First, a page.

Common Pitfalls in Dietary Protocols for AS

Changing the way I eat has impacted my AS symptoms more than any other strategy. 

A rheumatologist once told me “diet has zero impact on this condition”, which turned out to be completely wrong in my case. If only more doctors supported the now well-documented connection between gut health, nutrition and diseases like AS! 

I focussed on diet and diet alone when I was first learning to self-manage my health with AS. 

This was a mistake in itself, as I would later learn, because as powerful as food can be it’s not enough on its own. 

I also made a lot of missteps around food and the strict protocols I implemented during that time. They slowed my recovery and erased much of the benefit I was trying to achieve. 

Over time these have became valuable lessons I now share with others. 

There are a lot of red flags which someone new to dietary change might not be aware of. These are the cautionary tales I share with clients before they start working on food as part of overall lifestyle change. 

Here’s a list of my key learnings. 


If a protocol is causing stress you can be sure it’s undoing a lot of your good work. 

This can take the form of emotional stress from feeling isolated, overwhelmed or miserable because of food. 

It can also be the physiological stress of making large scale changes too quickly, not adequately fuelling your body or jumping headlong into something like fasting without adequate preparation. 

Most of us know how stress impacts our system with AS; it’s a direct path to increased pain and inflammation. When we are emotionally stressed our body suppresses digestion, further limiting our ability to break down and absorb food and compromising gut health. 

Physiological stress blocks our ability to heal by putting the systems of our body into overdrive.

Dietary protocols that cause stress will deplete, not restore, your health. 


Discipline around strict protocols can sometimes be a trap. 

I found myself stuck in a limited diet and thought the answer was to keep pushing through. By the end of a year I was exhausted, too thin and had developed disordered eating. 

I now know I hadn’t been implementing the diet correctly and that I shouldn’t have kept trying for so long.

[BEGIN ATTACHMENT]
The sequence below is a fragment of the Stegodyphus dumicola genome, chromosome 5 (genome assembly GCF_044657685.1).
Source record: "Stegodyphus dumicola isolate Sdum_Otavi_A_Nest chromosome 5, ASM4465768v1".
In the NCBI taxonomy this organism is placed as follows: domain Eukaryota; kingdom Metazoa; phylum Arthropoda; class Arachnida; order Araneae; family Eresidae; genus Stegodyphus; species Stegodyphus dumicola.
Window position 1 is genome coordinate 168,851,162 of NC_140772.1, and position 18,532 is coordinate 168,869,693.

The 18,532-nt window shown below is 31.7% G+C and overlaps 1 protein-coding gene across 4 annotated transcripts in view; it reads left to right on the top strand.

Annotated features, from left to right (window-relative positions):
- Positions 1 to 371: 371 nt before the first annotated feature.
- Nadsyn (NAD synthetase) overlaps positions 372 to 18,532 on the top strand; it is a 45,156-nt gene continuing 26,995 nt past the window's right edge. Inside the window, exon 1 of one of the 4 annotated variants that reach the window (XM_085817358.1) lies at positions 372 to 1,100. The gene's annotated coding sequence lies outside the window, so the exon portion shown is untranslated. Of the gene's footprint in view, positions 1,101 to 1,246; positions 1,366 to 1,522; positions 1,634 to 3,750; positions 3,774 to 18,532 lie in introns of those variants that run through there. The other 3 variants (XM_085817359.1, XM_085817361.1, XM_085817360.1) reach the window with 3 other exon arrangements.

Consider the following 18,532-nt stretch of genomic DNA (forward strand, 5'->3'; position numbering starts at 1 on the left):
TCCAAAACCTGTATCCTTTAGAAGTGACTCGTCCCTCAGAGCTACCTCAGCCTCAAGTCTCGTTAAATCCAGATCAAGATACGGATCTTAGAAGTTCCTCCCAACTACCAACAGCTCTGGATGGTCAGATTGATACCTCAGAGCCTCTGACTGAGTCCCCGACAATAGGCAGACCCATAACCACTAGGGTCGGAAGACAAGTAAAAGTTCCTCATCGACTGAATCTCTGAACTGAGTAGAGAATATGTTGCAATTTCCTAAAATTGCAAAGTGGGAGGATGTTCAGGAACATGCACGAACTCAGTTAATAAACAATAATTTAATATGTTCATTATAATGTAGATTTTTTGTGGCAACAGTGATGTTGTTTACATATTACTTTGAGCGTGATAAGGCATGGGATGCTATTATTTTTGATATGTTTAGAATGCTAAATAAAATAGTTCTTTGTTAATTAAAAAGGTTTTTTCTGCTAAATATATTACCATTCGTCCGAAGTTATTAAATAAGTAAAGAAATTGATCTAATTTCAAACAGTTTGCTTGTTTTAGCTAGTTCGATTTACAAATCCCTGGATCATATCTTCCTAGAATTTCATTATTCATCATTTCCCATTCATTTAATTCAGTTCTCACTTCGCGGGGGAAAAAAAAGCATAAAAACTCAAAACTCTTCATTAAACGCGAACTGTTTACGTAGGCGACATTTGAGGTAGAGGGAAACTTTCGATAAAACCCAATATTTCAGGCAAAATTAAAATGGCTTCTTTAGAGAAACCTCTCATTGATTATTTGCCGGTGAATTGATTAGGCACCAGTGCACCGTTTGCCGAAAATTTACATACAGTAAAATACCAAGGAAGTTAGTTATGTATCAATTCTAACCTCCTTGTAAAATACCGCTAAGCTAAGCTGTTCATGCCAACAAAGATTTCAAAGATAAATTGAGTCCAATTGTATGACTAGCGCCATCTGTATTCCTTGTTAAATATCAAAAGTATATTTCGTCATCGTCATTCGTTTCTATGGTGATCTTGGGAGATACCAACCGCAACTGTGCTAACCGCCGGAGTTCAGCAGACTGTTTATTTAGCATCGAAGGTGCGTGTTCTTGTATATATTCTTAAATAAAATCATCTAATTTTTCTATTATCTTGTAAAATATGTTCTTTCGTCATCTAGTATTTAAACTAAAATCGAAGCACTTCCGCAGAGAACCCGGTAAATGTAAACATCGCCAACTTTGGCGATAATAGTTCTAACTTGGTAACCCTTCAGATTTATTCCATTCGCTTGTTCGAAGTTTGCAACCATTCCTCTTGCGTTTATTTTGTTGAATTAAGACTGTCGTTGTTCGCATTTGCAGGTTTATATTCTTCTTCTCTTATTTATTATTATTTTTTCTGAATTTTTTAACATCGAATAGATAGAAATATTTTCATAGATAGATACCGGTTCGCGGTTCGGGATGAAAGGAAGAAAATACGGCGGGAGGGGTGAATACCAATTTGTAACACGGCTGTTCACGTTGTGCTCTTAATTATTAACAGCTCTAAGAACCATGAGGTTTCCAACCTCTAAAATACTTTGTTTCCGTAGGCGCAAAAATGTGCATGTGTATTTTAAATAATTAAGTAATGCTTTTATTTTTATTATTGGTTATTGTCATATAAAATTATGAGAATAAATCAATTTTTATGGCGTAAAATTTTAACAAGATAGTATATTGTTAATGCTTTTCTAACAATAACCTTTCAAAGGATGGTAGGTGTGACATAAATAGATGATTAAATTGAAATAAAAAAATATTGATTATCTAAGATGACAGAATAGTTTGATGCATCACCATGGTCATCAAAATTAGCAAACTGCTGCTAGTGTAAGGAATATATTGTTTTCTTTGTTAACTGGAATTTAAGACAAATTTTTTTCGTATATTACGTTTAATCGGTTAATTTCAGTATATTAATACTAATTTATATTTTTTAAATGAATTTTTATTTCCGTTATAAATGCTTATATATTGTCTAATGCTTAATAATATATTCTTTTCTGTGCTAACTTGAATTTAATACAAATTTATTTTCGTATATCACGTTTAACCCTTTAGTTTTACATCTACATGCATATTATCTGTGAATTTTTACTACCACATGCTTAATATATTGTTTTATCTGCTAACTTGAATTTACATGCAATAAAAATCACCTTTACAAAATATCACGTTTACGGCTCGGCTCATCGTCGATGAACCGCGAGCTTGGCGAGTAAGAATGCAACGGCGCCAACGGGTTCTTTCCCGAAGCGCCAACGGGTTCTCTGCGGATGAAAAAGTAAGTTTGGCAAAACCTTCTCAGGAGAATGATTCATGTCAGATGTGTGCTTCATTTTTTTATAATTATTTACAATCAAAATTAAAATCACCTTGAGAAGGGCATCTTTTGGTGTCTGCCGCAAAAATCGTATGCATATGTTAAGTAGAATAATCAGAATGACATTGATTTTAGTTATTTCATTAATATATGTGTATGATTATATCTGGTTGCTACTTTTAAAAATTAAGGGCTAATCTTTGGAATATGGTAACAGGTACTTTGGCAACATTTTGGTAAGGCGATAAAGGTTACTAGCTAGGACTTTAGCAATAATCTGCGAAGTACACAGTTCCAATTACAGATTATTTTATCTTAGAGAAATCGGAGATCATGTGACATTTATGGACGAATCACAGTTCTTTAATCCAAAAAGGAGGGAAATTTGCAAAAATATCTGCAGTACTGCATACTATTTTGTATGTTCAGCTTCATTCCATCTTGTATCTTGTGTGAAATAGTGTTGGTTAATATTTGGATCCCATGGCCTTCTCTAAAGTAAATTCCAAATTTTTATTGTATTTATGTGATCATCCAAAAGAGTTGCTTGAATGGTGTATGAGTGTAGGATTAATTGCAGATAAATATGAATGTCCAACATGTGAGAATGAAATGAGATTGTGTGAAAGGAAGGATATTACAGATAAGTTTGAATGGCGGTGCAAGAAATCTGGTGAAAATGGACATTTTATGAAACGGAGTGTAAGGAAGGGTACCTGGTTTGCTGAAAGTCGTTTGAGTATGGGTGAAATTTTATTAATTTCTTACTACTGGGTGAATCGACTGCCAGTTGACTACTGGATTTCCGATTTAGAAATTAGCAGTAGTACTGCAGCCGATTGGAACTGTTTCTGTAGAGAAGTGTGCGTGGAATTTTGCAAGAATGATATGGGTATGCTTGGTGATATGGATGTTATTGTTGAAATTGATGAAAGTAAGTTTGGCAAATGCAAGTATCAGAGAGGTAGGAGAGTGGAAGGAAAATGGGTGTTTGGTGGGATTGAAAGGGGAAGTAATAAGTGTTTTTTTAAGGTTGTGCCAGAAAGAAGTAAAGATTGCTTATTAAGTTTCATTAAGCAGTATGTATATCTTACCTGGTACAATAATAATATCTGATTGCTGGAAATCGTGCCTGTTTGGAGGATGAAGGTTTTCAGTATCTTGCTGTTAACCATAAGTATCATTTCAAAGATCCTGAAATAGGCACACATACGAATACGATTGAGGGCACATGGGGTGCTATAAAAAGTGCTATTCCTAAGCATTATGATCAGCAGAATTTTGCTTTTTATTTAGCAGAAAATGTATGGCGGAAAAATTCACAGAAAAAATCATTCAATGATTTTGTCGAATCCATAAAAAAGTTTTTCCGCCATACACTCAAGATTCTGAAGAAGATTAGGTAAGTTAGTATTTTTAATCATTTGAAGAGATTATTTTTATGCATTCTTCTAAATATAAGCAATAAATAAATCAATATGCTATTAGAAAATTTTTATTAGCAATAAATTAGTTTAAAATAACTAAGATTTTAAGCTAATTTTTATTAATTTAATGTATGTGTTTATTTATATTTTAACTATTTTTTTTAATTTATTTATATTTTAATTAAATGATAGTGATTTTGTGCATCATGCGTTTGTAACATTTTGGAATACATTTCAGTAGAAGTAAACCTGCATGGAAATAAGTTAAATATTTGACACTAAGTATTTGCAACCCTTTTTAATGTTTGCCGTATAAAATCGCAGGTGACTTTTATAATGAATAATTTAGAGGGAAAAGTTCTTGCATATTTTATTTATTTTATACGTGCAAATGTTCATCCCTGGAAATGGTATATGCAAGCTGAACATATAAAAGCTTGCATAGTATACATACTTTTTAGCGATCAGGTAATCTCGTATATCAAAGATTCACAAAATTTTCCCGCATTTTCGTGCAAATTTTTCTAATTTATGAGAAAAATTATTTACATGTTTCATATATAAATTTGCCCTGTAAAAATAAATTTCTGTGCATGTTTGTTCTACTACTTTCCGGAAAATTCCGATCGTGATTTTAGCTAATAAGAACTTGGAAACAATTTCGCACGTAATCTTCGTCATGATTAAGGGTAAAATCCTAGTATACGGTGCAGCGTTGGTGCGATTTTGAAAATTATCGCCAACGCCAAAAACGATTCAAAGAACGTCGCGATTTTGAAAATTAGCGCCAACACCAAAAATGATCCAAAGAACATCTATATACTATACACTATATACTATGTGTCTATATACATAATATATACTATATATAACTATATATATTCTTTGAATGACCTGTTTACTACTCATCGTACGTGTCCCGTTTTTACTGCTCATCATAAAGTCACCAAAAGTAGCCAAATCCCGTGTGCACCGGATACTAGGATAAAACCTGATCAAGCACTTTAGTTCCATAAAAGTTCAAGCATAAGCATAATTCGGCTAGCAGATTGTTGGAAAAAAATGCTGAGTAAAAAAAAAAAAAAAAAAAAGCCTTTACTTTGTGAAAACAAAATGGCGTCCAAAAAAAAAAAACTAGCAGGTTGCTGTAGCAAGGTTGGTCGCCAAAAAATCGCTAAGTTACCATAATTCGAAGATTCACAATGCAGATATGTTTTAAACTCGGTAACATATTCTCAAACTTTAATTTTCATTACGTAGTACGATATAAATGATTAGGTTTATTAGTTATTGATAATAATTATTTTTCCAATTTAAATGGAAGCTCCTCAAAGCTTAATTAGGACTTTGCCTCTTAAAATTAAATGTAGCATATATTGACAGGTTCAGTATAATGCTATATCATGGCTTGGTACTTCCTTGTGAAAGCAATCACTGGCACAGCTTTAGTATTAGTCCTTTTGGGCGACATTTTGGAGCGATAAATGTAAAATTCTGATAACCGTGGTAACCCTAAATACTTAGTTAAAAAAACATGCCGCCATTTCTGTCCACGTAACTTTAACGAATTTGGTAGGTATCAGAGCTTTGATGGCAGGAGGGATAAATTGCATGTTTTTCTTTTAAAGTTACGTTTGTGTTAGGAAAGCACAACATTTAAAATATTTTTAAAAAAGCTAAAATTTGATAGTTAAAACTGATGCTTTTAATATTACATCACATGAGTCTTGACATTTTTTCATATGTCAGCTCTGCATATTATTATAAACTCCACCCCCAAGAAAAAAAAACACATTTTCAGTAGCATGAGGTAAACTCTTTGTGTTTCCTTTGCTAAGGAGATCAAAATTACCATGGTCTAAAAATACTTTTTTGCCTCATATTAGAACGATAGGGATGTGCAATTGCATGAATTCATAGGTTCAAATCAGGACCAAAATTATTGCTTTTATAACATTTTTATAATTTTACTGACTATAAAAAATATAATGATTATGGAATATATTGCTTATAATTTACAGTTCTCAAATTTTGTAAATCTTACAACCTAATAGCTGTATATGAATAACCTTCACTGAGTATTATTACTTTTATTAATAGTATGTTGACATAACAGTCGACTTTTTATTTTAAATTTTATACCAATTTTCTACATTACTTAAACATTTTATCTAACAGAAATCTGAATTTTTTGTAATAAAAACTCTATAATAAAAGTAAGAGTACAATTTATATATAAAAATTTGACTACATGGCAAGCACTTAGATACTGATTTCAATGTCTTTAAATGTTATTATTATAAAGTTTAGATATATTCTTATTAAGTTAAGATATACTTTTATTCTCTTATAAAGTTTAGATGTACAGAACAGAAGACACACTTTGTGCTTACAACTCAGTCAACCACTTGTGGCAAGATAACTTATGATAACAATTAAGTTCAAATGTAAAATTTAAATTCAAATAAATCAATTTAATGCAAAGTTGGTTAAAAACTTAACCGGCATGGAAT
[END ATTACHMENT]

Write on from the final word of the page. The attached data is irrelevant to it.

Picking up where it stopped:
It isn’t appropriate to stay on a strictly limited diet for months on end. 

There are some exceptions to this (serious food allergies), but on the whole a diet that excludes entire natural food groups on a permanent basis is a red flag. 

If you aren’t progressing or improving it’s time to seek guidance from someone qualified to offer supervision in that protocol. 


A lot of dietary protocols focus on simply removing foods that cause a reaction. 

This can be great for providing immediate relief from symptoms, at least in the short term and for as long as those foods are avoided. 

But this approach doesn’t support healing and recovery. This means you will need to keep excluding potentially beneficial foods until the root cause (an unhealthy gut) is addressed.

I eliminated all starch in my early days with AS and found my pain reduced almost straight away. As soon as I tried to reintroduce any starch (a small piece of banana or sweet potato) symptoms returned.

If even minuscule amounts of starch crept into my diet I’d be back in pain again. It really got me down, and I became suspicious of everything I put in my mouth. 

It was only once I introduced healing foods like wild fermented vegetables, meat stocks and healthy fats that I could reintroduce starchy foods without a problem. If I’d not focussed on adding those healing foods in I would potentially still be avoiding starches today. 

Additionally, I now know that by eliminating resistant starches I was missing out on foods which are the food source for good bacteria and are crucial to maintaining a healthy microbiome.

Cutting out certain natural foods can be helpful in the short-term, but without a healing component this isn’t a sustainable long-term approach. 


Once again, I learned this the hard way. Neglecting my mental and emotional health, not moving my body and stubbornly rejecting pain relief medication kept me from progressing and restoring my overall health and wellbeing. 

It was only once I built a more wholistic lifestyle plan for myself that everything fell into place and my AS symptoms subsided for good.  

Applying a balanced, whole-person approach means there’s no need to go to stressful extremes in one particular area. 

When we are moving our bodies, getting sleep and fresh air, working on our stress levels and seeking out joy in our lives, we increase the margin for flexibility and are less likely to flare after a mouthful of the “wrong” food. 

Leaning too heavily on one aspect, such as diet, leaves us vulnerable to even small missteps derailing our progress. It cannot be the only strategy we apply. 

Diet is hugely important and a great place to start when creating a self-management plan for your health with AS in mind. Keeping these red flags in mind will help you maximise your chances of success.